I didn't listen. I never do. I was dreaming of drifting round corridors in a long, white dress and standing on the battlements with the wind in my tresses. Lady Josephine had promised me the use of her wardrobe. She was a generous host... or so I thought.


Our swap took place at midnight. They all do and I saw Josephine in passing.


She called out to me, “Sorry about this. Try not to be too upset. It's nothing personal.”


I shouted back, “Have a good time. See you in a month.”


I arrived at the point from which she had departed. The battlements were rather high. I looked down over the edge but it was too dark and I couldn't see much. I wasn't afraid of falling. A ghost can't be hurt that way. Chances are I would have drifted down as though I were wearing a parachute but I wasn't about to try it. What I did want was to locate Josephine's wardrobe and get into some more appropriate gear. Who ever heard of an eighteenth century miss wearing Levis?


As I made my way down the grand, central staircase a young girl in a maid's uniform appeared at the bottom.


Her mouth fell open as she caught sight of me. “She did it, didn't she?”


“Hello, I'm Claudia. I'm haunt swapping with...”


“...Lady Josephine. I know but you must go back. You can't stay here. It's...


She flickered. I can't think of any other way to describe it. She flickered again, becoming ever more transparent, like a breeze blowing through mist.


“Josephine tricked you. There's a... an exorcist...” On the last,

 terrifying word she gave a howl and was gone.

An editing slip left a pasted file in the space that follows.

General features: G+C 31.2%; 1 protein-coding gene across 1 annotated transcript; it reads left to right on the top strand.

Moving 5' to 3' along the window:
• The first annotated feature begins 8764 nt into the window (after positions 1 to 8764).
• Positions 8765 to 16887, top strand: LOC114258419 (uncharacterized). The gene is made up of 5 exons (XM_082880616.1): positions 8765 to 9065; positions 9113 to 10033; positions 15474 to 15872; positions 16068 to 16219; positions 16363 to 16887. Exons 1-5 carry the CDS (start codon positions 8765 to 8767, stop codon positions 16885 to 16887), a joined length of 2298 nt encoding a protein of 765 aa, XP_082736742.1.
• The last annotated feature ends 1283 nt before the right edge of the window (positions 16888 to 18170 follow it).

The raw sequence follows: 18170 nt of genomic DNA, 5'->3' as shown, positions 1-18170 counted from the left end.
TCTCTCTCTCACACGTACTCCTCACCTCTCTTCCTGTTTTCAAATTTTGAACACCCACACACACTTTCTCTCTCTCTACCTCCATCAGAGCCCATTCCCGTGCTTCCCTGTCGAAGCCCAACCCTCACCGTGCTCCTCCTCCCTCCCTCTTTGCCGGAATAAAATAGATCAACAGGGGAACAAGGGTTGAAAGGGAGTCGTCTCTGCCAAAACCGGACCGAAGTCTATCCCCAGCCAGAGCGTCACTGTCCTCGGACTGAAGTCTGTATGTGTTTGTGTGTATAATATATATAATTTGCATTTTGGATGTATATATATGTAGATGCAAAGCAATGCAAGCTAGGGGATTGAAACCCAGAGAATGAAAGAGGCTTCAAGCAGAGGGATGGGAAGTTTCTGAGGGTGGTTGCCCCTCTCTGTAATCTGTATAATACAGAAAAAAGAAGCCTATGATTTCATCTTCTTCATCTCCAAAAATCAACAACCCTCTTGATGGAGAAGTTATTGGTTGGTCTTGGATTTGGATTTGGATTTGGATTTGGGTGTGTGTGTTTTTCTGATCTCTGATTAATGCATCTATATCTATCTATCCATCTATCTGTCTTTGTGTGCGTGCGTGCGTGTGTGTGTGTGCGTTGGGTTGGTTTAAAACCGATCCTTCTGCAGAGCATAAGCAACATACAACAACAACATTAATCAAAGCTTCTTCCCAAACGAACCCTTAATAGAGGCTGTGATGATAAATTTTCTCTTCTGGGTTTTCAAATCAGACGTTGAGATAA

Shocked, I stared at the empty patch of air. I could hear a faint sound, not her but a chant.  Josephine had  provided a guide book along with the other paperwork involved in our exchange. I knew where each room was and I had no doubt the sound was coming from the old chapel.


I may not be the most courageous of ghosts but there was nothing for it. I had to find out what was happening.


I passed through the thick, oak door into what should have been an empty stone chamber, the pews and altar having been removed when the chapel was deconsecrated. The first thing I noticed was the acrid stench of sage. The room was strewn with it and bunches of it were suspended either side of a space in the centre. A group of six people knelt there in a rough line in front of a tall, dark haired man. He stood behind a table draped in white linen on top of which were a small brass bell, a large book and a thin, white candle in a silver holder. He wore a thick, grey habit with a hood but I could see the cuffs of jeans and a pair of expensive trainers peeking out from the bottom of it.


“Go to your rest, Eliza!” He beamed at his audience.“It is done.

There is now only Lady Josephine Ackland left for us to help on her way. We will reconvene tomorrow at midnight.”


His audience scrambled to their feet and left the room.